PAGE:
One important mechanism that could drive the mode effect is social desirability bias, by which respondents over-report‘desirable’ attitudes or behaviours and under-report‘undesirable’attitudes or behaviours, especially on questions related to sensitive topics (Edwards, 1957; Tourangeau & Yan, 2007). Social desirability bias rests on the idea that there are social norms governing a range of attitudes and behaviours, and that people may consciously or unconsciously misrepresent themselves to comply with these norms (Krumpal, 2013). This mechanism is assumed to be very important in F2F interviews, with the physical presence of an interviewer, while it is assumed to be less present in WEB surveys due to their perceived high level of anonymity and confidentiality (Aquilino, 1994; Kreuter et al., 2008; Schork et al., 2021). As a result of the differential susceptibility to social desirability bias of WEB and F2F, it can be expected that the univariate distributions of subjective well-being related items differ between WEB and F2F, with people generally giving more socially desirable responses in the latter than in the former.

Indeed, such mode effects on univariate distributions have been examined extensively in the literature. Focusing on the comparison between WEB and F2F, it has for instance been found that respondents in WEB mode score lower on a‘happy-healthy index’than respondents in F2F mode (Heerwegh, 2009). Zhang et al. (2017) reported much lower scores on subjective well-being indicators, like life satisfaction, happiness and positive mental health among respondents in WEB mode than in F2F mode. Generally, these studies are in line with the suggestion made above that WEB leads to less social desirability in the answering patterns for indicators than F2F.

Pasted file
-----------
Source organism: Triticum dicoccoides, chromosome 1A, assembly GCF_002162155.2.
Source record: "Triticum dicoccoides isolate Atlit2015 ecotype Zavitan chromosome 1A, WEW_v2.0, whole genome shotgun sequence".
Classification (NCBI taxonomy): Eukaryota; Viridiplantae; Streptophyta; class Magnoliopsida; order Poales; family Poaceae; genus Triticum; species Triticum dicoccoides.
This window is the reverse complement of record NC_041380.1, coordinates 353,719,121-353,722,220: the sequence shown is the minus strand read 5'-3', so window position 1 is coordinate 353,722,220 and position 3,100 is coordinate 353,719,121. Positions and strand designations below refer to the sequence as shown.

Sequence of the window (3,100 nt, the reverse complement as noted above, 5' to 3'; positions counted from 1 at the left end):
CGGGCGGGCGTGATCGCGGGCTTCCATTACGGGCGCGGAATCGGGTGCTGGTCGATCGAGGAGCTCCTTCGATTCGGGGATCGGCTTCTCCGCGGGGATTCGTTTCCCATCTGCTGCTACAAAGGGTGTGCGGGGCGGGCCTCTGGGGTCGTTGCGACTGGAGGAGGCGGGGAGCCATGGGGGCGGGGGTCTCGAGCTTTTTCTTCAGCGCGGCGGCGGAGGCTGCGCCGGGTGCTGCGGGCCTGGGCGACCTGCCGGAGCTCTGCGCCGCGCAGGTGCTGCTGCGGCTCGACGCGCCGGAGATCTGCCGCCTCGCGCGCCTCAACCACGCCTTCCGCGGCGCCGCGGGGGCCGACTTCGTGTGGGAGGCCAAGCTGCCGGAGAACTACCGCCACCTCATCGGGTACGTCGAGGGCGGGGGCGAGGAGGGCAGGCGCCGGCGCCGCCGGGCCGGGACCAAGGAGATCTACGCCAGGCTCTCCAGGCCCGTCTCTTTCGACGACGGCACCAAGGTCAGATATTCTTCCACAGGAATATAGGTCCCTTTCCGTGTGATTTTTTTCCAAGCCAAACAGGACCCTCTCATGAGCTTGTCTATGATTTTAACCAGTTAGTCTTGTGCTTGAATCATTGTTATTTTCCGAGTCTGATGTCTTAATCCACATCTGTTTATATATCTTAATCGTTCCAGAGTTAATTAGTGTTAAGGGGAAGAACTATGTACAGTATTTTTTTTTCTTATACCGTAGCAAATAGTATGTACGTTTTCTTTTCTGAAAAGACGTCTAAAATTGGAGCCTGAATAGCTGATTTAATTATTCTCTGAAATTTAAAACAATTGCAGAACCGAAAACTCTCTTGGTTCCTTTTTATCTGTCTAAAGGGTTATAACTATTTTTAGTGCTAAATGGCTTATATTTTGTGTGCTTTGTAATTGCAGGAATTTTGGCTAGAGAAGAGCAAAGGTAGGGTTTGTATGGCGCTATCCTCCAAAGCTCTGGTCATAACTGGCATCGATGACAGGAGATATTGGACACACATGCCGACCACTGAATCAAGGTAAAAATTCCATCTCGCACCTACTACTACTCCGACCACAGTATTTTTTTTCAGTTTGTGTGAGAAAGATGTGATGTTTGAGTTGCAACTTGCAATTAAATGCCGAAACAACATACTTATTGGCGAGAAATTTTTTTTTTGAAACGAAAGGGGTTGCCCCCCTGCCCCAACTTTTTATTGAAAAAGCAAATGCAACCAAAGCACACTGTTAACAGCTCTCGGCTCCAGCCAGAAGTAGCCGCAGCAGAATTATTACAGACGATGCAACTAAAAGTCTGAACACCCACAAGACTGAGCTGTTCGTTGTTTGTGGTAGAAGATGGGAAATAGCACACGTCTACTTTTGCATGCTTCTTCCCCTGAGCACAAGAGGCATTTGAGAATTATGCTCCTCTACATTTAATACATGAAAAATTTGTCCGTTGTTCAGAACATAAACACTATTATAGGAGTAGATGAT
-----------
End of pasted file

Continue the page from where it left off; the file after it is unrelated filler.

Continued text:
However, we identified only three studies and one meta-analysis that explicitly examined the effect of survey mode on associations between subjective well-being indicators and their potential correlates, although none of them directly compared WEB and F2F modes. Sarracino et al. (2017) compared WEB and telephone mode in data from Luxembourg and examined whether the association between life satisfaction on the one hand and gender, age, education, employment status and household income on the other hand differed between both modes. The only statistically significant difference was that income effects on life satisfaction were stronger in WEB than in telephone mode. Sanchez Tome (2018) compared WEB with mail and telephone mode. She examined the relationship between happiness, social trust and job satisfaction on the one hand and a set of demographic and socio-economic determinants on the other. She did find differences in the strength of a number of associations, although no formal statistical tests were performed. Dolan and Kavetsos (2016) also examined the determinants of subjective well-being indicators, but compared F2F and telephone mode using data from the UK Annual Population Survey. They examined how different well-being indicators correlated with gender, age, partner status, level of education, employment status and disability status. They concluded that mode effects in associations exist, but generally are small. However, they did not explicitly test whether differences were statistically significant. Finally, Walter et al. (2019) conducted a meta-analysis in which they compared the association between several work-related subjective well-being variables and independent variables like leadership and personality that were observed in online panels to the same associations in conventionally sourced data, like F2F interviews. They concluded that most associations are more or less comparable in both designs. A strong feature of this study is that it was able to compare many studies. However, the comparison is between F2F and online panels rather than between F2F and data collected from random WEB samples. Even more important, in their meta-analysis they were not able to make the data collection for the WEB and F2F modes completely comparable. Thus, the authors did not succeed in disentangling the ’real’mode effect from the individual self-selection (into the survey mode) effect.